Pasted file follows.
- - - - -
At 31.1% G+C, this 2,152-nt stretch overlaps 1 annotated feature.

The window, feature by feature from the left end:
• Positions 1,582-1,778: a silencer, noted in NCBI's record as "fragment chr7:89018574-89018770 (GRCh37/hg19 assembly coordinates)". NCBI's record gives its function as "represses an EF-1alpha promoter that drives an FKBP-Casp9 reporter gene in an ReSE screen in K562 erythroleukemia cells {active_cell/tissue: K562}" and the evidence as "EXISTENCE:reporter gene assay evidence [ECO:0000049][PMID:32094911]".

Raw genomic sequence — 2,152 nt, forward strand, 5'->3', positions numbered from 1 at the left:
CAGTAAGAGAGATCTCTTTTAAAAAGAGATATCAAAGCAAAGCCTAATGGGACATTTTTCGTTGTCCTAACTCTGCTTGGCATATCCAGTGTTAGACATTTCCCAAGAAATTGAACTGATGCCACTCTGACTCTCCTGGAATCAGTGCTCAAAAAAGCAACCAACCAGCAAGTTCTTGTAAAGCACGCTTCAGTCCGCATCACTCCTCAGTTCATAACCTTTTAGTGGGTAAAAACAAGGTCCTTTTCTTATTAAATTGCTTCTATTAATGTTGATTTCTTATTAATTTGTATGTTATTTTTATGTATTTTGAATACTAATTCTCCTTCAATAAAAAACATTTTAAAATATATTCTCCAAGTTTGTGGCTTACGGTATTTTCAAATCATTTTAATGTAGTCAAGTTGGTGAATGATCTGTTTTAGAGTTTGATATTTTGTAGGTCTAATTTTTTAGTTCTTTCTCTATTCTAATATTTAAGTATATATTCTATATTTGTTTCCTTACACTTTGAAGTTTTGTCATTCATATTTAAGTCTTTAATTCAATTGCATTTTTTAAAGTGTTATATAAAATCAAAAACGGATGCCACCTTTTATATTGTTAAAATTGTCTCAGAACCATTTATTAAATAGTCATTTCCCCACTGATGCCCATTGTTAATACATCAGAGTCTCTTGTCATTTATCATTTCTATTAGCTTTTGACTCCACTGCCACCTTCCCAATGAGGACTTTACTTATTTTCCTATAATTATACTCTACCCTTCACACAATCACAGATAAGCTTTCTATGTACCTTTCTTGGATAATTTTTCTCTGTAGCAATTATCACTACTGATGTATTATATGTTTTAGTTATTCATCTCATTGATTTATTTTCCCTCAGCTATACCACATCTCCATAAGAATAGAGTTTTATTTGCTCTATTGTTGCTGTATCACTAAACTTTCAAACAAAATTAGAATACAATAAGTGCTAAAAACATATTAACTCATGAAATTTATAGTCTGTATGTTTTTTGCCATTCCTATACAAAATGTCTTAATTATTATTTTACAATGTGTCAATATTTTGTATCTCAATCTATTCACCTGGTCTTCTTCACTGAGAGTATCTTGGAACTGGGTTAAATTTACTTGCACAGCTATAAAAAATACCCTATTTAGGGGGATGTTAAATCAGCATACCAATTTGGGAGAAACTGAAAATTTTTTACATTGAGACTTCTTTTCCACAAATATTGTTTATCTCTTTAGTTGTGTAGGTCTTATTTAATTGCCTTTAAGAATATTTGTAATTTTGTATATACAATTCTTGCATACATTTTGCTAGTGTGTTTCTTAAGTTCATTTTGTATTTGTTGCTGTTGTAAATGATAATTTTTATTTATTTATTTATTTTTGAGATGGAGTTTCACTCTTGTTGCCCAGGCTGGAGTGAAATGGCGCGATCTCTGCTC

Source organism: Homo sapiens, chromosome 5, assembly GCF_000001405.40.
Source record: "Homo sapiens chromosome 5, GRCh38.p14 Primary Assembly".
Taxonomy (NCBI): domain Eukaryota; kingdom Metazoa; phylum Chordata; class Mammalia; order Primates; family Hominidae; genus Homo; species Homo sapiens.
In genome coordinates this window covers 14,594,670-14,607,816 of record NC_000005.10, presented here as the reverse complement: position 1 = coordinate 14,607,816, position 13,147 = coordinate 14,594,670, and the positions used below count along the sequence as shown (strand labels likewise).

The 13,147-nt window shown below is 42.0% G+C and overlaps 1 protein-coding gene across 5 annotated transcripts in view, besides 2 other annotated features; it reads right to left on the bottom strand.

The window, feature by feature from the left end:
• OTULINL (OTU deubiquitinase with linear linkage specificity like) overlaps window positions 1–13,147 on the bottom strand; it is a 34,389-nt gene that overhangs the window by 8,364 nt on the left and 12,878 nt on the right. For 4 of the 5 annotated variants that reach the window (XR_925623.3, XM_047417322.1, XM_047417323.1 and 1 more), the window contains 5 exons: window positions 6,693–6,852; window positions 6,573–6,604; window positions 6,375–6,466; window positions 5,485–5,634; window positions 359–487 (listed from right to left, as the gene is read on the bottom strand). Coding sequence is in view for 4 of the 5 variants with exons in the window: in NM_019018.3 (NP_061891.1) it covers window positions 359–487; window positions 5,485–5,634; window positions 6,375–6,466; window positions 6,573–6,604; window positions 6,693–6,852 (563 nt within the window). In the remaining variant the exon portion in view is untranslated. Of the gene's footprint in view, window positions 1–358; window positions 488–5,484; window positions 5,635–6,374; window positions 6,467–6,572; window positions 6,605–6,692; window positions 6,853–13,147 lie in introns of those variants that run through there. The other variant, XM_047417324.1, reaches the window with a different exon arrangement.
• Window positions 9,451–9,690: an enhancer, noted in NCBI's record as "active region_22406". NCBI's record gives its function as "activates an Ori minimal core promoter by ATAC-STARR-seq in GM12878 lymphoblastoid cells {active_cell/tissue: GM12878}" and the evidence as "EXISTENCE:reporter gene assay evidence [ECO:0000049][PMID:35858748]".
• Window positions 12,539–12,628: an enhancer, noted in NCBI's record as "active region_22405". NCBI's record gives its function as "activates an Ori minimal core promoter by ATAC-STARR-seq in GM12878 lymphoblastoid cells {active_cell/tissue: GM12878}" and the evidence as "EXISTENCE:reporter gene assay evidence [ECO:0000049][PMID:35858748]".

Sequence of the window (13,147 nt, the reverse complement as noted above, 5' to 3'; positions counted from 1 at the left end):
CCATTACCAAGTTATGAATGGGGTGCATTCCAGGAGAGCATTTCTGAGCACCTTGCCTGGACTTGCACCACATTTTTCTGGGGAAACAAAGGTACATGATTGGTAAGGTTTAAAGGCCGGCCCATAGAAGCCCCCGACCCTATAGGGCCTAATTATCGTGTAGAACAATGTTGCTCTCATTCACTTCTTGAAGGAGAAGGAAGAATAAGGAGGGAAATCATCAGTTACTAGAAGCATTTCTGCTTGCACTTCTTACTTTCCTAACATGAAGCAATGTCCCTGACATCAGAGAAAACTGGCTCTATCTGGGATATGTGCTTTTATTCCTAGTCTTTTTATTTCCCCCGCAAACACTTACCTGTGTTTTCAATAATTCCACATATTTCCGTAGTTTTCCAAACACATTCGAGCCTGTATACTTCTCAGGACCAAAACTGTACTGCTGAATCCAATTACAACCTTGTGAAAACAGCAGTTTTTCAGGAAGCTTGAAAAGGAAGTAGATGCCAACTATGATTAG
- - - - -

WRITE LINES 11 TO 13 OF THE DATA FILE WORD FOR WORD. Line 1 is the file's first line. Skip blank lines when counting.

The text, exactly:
The window, feature by feature from the left end:
• OTULINL (OTU deubiquitinase with linear linkage specificity like) overlaps window positions 1–13,147 on the bottom strand; it is a 34,389-nt gene that overhangs the window by 8,364 nt on the left and 12,878 nt on the right. For 4 of the 5 annotated variants that reach the window (XR_925623.3, XM_047417322.1, XM_047417323.1 and 1 more), the window contains 5 exons: window positions 6,693–6,852; window positions 6,573–6,604; window positions 6,375–6,466; window positions 5,485–5,634; window positions 359–487 (listed from right to left, as the gene is read on the bottom strand). Coding sequence is in view for 4 of the 5 variants with exons in the window: in NM_019018.3 (NP_061891.1) it covers window positions 359–487; window positions 5,485–5,634; window positions 6,375–6,466; window positions 6,573–6,604; window positions 6,693–6,852 (563 nt within the window). In the remaining variant the exon portion in view is untranslated. Of the gene's footprint in view, window positions 1–358; window positions 488–5,484; window positions 5,635–6,374; window positions 6,467–6,572; window positions 6,605–6,692; window positions 6,853–13,147 lie in introns of those variants that run through there. The other variant, XM_047417324.1, reaches the window with a different exon arrangement.
• Window positions 9,451–9,690: an enhancer, noted in NCBI's record as "active region_22406". NCBI's record gives its function as "activates an Ori minimal core promoter by ATAC-STARR-seq in GM12878 lymphoblastoid cells {active_cell/tissue: GM12878}" and the evidence as "EXISTENCE:reporter gene assay evidence [ECO:0000049][PMID:35858748]".